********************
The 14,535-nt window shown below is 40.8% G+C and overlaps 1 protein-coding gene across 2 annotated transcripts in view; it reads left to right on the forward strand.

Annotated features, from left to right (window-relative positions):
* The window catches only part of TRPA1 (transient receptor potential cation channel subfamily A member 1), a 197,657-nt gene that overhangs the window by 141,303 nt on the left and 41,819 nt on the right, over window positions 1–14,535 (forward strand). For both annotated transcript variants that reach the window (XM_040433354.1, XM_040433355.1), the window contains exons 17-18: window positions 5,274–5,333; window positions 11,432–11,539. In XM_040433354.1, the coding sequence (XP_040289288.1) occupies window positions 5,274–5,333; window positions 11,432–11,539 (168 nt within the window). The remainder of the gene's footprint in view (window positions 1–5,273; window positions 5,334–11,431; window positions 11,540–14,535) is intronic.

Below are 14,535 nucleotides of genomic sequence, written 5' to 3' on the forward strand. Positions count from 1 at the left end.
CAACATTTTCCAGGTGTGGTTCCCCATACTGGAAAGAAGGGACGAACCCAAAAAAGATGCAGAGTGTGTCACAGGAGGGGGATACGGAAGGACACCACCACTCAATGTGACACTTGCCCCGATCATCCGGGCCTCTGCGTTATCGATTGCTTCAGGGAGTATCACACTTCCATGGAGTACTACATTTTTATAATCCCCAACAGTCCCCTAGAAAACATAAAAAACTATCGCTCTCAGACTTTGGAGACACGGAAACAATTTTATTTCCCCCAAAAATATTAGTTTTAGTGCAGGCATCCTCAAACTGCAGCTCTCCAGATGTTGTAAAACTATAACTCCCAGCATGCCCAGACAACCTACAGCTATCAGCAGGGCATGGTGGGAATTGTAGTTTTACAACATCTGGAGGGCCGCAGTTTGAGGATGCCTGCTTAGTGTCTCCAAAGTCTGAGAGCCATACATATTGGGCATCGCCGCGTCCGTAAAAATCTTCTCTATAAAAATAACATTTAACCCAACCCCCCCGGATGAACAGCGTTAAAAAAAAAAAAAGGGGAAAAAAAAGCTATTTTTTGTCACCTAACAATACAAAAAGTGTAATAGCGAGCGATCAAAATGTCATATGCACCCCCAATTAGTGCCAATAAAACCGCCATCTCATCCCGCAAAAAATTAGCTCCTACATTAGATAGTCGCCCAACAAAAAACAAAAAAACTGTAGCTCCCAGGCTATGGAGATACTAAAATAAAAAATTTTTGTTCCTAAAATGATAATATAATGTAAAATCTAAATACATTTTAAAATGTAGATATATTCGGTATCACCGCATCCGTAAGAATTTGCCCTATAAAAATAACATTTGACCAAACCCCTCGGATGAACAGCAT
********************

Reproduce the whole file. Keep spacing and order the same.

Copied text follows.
The 14,535-nt window shown below is 40.8% G+C and overlaps 1 protein-coding gene across 2 annotated transcripts in view; it reads left to right on the forward strand.

Annotated features, from left to right (window-relative positions):
* The window catches only part of TRPA1 (transient receptor potential cation channel subfamily A member 1), a 197,657-nt gene that overhangs the window by 141,303 nt on the left and 41,819 nt on the right, over window positions 1–14,535 (forward strand). For both annotated transcript variants that reach the window (XM_040433354.1, XM_040433355.1), the window contains exons 17-18: window positions 5,274–5,333; window positions 11,432–11,539. In XM_040433354.1, the coding sequence (XP_040289288.1) occupies window positions 5,274–5,333; window positions 11,432–11,539 (168 nt within the window). The remainder of the gene's footprint in view (window positions 1–5,273; window positions 5,334–11,431; window positions 11,540–14,535) is intronic.

Below are 14,535 nucleotides of genomic sequence, written 5' to 3' on the forward strand. Positions count from 1 at the left end.
CAACATTTTCCAGGTGTGGTTCCCCATACTGGAAAGAAGGGACGAACCCAAAAAAGATGCAGAGTGTGTCACAGGAGGGGGATACGGAAGGACACCACCACTCAATGTGACACTTGCCCCGATCATCCGGGCCTCTGCGTTATCGATTGCTTCAGGGAGTATCACACTTCCATGGAGTACTACATTTTTATAATCCCCAACAGTCCCCTAGAAAACATAAAAAACTATCGCTCTCAGACTTTGGAGACACGGAAACAATTTTATTTCCCCCAAAAATATTAGTTTTAGTGCAGGCATCCTCAAACTGCAGCTCTCCAGATGTTGTAAAACTATAACTCCCAGCATGCCCAGACAACCTACAGCTATCAGCAGGGCATGGTGGGAATTGTAGTTTTACAACATCTGGAGGGCCGCAGTTTGAGGATGCCTGCTTAGTGTCTCCAAAGTCTGAGAGCCATACATATTGGGCATCGCCGCGTCCGTAAAAATCTTCTCTATAAAAATAACATTTAACCCAACCCCCCCGGATGAACAGCGTTAAAAAAAAAAAAAGGGGAAAAAAAAGCTATTTTTTGTCACCTAACAATACAAAAAGTGTAATAGCGAGCGATCAAAATGTCATATGCACCCCCAATTAGTGCCAATAAAACCGCCATCTCATCCCGCAAAAAATTAGCTCCTACATTAGATAGTCGCCCAACAAAAAACAAAAAAACTGTAGCTCCCAGGCTATGGAGATACTAAAATAAAAAATTTTTGTTCCTAAAATGATAATATAATGTAAAATCTAAATACATTTTAAAATGTAGATATATTCGGTATCACCGCATCCGTAAGAATTTGCCCTATAAAAATAACATTTGACCAAACCCCTCGGATGAACAGCAT